Is second-hand smoke worse than smoking?

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Is second-hand smoke worse than smoking?

Many people are aware of the dangers of smoking tobacco, but there might not be the same awareness about second-hand smoke (SHS). Here’s what you need to know.

What is second-hand smoke?

There are two types of SHS:

  • The smoke from a burning cigarette
  • The smoke exhaled by a smoker

When non-smokers are exposed to SHS, it’s often referred to as passive smoking because there is no active participation, but the by-product (the smoke the non-smoker inhales) can be very harmful.

The dangers of second-hand smoke

According to Cleveland Clinic, the smoke that burns off the end of a cigarette or cigar actually contains more harmful substances than the smoke inhaled by the smoker, since there is no filter through which the smoke must pass. 

Experts believe the unfiltered nicotine and other toxic chemicals could pose an even greater health threat to non-smokers than smokers.

Can second-hand smoke cause cancer?

Secondary smoking is also known to cause cancer since the smoke contains more than 7,000 chemicals, including at least 70 that can cause cancer.

The Cancer Association of South Africa (CANSA) reports that Dr Flavia Senkubuge, a public health specialist, believes there is sufficient scientific evidence on the health effects of second-hand smoke. It shows that SHS increases the risk of non-smokers dying from lung cancer and heart disease, and among infants, of SIDS (sudden infant death syndrome). The immediate effects include triggering an asthma attack in both children and adults.

SHS is also linked to the following:

  • Cancer of the larynx, pharynx, brain, bladder, stomach and breast, among others
  • Cancers in children: lymphoma, leukaemia, liver cancer and brain tumours
  • Lung infections such as bronchitis, asthma and pneumonia
  • A weakened immune system, resulting in more colds and infections

The effects of SHS can be immediate, according to Cleveland Clinic:

  • 5 minutes after inhalation: stiffens the aorta as much as smoking a cigarette would
  • 20–30 minutes after inhalation: causes excess blood clotting and also increases the risk of heart attack and stroke
  • 2 hours after inhalation: increases the chance of irregular heartbeat (arrhythmia) and can trigger a heart attack or other more fatal cardiac event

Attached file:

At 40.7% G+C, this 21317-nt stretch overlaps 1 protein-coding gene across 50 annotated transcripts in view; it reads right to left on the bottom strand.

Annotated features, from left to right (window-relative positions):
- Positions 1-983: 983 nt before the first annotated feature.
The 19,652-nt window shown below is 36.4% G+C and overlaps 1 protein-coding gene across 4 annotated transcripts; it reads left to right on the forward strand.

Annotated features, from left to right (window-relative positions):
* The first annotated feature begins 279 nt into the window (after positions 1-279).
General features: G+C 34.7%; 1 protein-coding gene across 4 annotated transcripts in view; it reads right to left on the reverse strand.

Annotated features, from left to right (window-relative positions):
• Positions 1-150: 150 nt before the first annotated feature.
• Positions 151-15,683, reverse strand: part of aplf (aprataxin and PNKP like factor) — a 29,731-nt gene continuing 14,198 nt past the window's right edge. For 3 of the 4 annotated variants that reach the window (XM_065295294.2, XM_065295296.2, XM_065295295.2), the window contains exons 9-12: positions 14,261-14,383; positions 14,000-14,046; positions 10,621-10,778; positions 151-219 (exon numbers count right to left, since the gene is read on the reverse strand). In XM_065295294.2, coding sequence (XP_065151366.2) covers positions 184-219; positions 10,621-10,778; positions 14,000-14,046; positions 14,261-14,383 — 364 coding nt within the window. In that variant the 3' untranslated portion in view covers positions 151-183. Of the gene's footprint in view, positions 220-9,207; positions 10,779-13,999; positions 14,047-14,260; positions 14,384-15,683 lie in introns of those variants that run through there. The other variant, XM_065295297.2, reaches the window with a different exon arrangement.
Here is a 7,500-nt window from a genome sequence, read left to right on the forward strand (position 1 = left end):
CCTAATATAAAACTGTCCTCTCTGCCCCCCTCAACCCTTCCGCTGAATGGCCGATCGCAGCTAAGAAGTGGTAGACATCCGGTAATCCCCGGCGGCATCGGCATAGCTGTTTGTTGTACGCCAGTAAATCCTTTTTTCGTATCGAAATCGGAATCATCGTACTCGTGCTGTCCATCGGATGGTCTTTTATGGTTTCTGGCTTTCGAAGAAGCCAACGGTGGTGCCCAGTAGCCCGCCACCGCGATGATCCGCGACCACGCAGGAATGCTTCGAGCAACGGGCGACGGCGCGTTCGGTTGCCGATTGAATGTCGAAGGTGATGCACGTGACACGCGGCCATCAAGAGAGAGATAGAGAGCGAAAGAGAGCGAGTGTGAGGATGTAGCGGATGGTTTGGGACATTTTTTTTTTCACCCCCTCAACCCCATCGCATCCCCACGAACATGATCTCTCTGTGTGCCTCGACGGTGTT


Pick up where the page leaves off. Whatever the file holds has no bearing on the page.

Who is most at risk?

While everyone who inhales unfiltered tobacco smoke is at risk, second-hand smoke can severely affect pregnant women and their unborn baby, as well as infants, young children, pets, the elderly and anyone who has pre-existing respiratory conditions. People who work in the service industry, such as bartenders or waitrons, should also exercise particular caution.

What can you do to avoid second-hand smoke?

  • The most obvious thing to do is to avoid people who are smoking or areas where you could be exposed to SHS.
  • Always ensure there is good ventilation in the room you are in by opening windows and using fans.
  • Ask visitors who want to smoke to do so outside, but make sure it's a good distance from the building and the SHS cannot travel indoors.
  • Familiarise yourself with the updates to the Tobacco Control Bill 2018 so that you can point out any contraventions if you happen to see them.
  • Talk to your employer about an employee wellness programme that is focused on cessation to help smokers quit and aimed at making everyone aware of the potential risks associated with SHS.
  • It’s important to note that there is research that supports the fact that a non-smoker that lives with a smoker has a 20–30% increased risk of developing lung cancer.

The information is shared on condition that readers will make their own determination, including seeking advice from a healthcare professional. E&OE. Life Healthcare Group Ltd does not accept any responsibility for any loss or damage suffered by the reader as a result of the information provided.